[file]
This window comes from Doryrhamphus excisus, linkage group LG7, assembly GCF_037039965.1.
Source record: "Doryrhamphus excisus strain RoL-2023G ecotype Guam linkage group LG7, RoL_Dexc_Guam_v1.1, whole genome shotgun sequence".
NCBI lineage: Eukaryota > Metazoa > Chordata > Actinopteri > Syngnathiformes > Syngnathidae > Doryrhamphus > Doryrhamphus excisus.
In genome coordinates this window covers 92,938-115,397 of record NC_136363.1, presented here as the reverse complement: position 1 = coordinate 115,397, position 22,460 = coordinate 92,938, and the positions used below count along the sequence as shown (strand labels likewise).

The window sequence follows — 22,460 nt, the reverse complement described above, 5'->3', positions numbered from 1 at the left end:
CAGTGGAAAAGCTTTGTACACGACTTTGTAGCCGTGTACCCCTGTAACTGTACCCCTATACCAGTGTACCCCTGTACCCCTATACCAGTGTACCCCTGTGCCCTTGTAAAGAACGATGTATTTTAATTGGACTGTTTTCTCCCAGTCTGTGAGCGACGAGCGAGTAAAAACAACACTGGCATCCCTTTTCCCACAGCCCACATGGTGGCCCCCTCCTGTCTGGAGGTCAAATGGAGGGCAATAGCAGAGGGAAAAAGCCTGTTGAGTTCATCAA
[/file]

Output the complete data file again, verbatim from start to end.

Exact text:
This window comes from Doryrhamphus excisus, linkage group LG7, assembly GCF_037039965.1.
Source record: "Doryrhamphus excisus strain RoL-2023G ecotype Guam linkage group LG7, RoL_Dexc_Guam_v1.1, whole genome shotgun sequence".
NCBI lineage: Eukaryota > Metazoa > Chordata > Actinopteri > Syngnathiformes > Syngnathidae > Doryrhamphus > Doryrhamphus excisus.
In genome coordinates this window covers 92,938-115,397 of record NC_136363.1, presented here as the reverse complement: position 1 = coordinate 115,397, position 22,460 = coordinate 92,938, and the positions used below count along the sequence as shown (strand labels likewise).

The window sequence follows — 22,460 nt, the reverse complement described above, 5'->3', positions numbered from 1 at the left end:
CAGTGGAAAAGCTTTGTACACGACTTTGTAGCCGTGTACCCCTGTAACTGTACCCCTATACCAGTGTACCCCTGTACCCCTATACCAGTGTACCCCTGTGCCCTTGTAAAGAACGATGTATTTTAATTGGACTGTTTTCTCCCAGTCTGTGAGCGACGAGCGAGTAAAAACAACACTGGCATCCCTTTTCCCACAGCCCACATGGTGGCCCCCTCCTGTCTGGAGGTCAAATGGAGGGCAATAGCAGAGGGAAAAAGCCTGTTGAGTTCATCAA